Broadway in the Berkshires. A special benefit performance for Shakespeare & Company to aid their Education and Training Programs. by J. Peter Bergman
You can't see this show. It was a one-time only presentation on Monday, August 15 for people who paid a lot for their tickets. It was a fund-raising event. It was not sold-out. Still it raised well over $50,000 for the programs it was aimed at and that is a wonderful thing.
No less wonderful was the entertainment which began a bit after 6:00pm. Hosted by Tony-Award winning actor Chip Zien it included a number of Broadway babes, Broadway brawns and a Broadway baby. It also showcased some of Shakespeare and Company's finest young talents.
Nearly the best of the bunch, David Joseph, anchored a quartet of singers performing a number from a work-in-progress authored by yet another S&Co member Eleni Sophia, who also sang in the piece, "You Should Know." The song is from her play "Women of Athens" based on the play Lysistrata. Joseph's strong lyric baritone voice showcased the main melody brilliantly and gave the audience a late in the concert unexpected thrill.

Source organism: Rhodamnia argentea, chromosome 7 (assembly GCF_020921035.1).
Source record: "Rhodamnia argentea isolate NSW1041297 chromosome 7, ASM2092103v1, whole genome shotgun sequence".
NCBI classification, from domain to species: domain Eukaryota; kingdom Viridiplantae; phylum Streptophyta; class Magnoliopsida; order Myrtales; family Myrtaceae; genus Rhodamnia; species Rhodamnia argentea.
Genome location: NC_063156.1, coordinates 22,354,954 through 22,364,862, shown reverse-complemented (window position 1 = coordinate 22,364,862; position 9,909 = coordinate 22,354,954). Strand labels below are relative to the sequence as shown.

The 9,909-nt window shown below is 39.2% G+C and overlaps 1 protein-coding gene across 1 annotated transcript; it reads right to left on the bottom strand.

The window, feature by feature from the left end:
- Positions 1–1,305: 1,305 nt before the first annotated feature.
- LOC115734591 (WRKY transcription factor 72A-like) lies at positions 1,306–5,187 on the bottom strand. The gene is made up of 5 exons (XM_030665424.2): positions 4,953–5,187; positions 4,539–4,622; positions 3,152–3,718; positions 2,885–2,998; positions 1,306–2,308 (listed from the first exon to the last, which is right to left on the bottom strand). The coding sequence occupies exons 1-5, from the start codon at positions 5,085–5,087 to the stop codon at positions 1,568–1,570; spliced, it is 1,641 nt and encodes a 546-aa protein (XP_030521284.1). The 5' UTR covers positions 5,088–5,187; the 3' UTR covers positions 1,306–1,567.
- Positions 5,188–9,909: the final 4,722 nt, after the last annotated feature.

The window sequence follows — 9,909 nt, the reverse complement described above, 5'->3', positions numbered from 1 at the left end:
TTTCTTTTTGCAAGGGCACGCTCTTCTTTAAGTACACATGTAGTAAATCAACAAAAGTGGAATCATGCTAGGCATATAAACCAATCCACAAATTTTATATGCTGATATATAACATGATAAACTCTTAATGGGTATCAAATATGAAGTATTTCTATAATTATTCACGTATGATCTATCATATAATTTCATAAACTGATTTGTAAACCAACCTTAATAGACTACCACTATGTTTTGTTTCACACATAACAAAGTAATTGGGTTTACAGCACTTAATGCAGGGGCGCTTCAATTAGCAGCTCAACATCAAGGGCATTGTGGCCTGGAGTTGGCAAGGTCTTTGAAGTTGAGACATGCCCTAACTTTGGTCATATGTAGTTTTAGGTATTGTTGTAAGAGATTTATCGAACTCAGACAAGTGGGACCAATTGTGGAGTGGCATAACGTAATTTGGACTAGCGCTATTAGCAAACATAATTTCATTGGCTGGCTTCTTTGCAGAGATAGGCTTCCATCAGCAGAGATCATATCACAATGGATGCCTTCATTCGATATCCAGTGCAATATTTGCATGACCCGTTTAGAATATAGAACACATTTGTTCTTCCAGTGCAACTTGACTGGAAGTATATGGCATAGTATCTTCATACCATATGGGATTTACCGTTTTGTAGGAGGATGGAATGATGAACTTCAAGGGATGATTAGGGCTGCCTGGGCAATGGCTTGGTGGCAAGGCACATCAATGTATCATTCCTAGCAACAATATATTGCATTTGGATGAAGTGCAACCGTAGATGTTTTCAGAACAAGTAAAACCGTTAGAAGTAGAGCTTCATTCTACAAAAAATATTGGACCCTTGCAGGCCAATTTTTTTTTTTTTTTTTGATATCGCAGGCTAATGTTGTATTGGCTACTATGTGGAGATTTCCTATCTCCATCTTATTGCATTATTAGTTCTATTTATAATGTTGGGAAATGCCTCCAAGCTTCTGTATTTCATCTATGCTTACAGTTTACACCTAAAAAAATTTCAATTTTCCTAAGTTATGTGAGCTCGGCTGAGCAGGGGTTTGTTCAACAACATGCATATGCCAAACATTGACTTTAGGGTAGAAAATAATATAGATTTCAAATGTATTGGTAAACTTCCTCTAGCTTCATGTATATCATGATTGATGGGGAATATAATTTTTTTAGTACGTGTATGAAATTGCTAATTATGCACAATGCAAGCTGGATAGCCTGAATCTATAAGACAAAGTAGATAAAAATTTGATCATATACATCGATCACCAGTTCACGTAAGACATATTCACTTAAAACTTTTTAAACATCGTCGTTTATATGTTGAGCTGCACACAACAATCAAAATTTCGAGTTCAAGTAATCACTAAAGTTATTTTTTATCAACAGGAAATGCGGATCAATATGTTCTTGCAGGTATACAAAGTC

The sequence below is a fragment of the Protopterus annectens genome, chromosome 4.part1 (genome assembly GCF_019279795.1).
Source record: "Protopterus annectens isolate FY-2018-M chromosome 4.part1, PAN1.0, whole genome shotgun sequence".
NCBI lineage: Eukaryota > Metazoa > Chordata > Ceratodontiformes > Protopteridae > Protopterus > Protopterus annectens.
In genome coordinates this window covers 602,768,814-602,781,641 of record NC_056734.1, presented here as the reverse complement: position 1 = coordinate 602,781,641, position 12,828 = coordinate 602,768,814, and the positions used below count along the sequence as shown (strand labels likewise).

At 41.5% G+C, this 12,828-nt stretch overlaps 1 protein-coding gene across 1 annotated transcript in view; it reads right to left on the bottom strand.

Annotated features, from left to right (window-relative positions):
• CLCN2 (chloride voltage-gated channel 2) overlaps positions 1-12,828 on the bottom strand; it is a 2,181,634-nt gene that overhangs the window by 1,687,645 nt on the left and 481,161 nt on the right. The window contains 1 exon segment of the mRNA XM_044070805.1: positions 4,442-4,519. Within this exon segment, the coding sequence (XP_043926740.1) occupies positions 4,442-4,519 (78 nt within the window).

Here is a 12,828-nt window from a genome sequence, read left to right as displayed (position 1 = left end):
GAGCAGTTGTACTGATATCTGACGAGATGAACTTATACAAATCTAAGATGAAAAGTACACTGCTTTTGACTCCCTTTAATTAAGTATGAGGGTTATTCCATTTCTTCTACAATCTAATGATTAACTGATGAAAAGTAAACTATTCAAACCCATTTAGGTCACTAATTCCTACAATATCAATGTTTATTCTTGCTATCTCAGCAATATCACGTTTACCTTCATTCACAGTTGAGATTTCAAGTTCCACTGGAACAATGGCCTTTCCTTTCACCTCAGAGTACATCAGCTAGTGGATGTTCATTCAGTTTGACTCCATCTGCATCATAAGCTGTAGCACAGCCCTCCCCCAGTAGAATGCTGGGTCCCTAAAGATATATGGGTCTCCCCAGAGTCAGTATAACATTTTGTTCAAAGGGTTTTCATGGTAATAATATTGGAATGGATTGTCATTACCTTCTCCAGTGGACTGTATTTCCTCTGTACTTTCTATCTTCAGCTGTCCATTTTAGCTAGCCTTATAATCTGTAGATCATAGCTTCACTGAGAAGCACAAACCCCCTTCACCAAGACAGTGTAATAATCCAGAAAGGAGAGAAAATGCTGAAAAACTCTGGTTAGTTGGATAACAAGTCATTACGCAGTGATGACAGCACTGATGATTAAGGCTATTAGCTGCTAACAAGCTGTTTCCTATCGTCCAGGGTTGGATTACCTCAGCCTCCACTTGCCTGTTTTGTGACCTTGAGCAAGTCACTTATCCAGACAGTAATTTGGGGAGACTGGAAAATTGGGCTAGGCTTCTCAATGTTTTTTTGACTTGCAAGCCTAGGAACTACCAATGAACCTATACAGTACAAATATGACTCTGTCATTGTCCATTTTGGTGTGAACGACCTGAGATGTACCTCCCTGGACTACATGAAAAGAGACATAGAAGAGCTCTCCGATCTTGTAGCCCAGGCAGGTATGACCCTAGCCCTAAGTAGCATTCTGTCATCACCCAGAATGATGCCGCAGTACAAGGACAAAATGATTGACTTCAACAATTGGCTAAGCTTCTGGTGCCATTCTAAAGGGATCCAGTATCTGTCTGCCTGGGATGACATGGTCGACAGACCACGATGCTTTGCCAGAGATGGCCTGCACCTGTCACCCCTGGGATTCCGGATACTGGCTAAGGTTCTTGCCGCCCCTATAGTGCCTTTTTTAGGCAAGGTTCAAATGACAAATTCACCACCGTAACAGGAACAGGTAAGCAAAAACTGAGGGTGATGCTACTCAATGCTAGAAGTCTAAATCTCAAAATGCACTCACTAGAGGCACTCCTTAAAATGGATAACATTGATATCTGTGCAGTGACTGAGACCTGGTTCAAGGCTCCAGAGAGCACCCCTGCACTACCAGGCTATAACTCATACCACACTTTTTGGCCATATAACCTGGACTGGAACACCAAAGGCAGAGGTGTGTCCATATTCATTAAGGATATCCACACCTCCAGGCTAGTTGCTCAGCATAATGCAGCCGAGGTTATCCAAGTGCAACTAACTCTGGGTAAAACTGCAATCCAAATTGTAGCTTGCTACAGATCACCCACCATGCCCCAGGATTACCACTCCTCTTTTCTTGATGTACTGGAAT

Earlier in the show Peter Mazurowski, currently starring as Billy on Broadway in "Billy Elliot," danced a solo that was magnificently choreographed and stopped the show as he had to be fetched back to the stage for a second bow.
Deborah Grausman, who produced the event, also performed and her appearances were much cherished by the audience who seemed never to tire of her fine vocalizing
Some specially written material gave new meaning to "superfluous" but the solo performance of a lengthy Broadway medley, in the voices of the stars who performed those songs, by Brian Charles Rooney was a comic highlight, performed too early in the show.
Rachel De Benedet's solo, "So In Love" from Cole Porter's "Kiss Me Kate" was a mediocre moment, but Chip Zien's performance of the duet "No More" from "Into the Woods" (his Tony-winning performance) was a grand presentation.
In reality the entire company did well and these highlights are just some of the things you missed if you hadn't bought a ticket. Next time Shakespeare & Company has one of these benefits, bite the bullet and go. Fresh talent with verve, energy and ability is always something to be cherished, just like the programs the money raised to help are to be encouraged.